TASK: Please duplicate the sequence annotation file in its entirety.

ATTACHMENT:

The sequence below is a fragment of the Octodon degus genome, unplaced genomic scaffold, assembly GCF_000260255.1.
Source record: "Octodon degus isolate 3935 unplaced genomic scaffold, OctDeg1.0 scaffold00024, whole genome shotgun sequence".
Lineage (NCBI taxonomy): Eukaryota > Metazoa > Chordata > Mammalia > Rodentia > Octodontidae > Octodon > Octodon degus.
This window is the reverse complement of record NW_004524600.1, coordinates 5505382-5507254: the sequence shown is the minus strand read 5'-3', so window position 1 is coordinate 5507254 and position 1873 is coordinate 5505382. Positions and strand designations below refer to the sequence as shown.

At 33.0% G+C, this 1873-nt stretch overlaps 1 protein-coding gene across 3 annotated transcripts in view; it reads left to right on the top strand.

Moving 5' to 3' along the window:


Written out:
The sequence below is a fragment of the Octodon degus genome, unplaced genomic scaffold, assembly GCF_000260255.1.
Source record: "Octodon degus isolate 3935 unplaced genomic scaffold, OctDeg1.0 scaffold00024, whole genome shotgun sequence".
Lineage (NCBI taxonomy): Eukaryota > Metazoa > Chordata > Mammalia > Rodentia > Octodontidae > Octodon > Octodon degus.
This window is the reverse complement of record NW_004524600.1, coordinates 5505382-5507254: the sequence shown is the minus strand read 5'-3', so window position 1 is coordinate 5507254 and position 1873 is coordinate 5505382. Positions and strand designations below refer to the sequence as shown.

At 33.0% G+C, this 1873-nt stretch overlaps 1 protein-coding gene across 3 annotated transcripts in view; it reads left to right on the top strand.

Moving 5' to 3' along the window: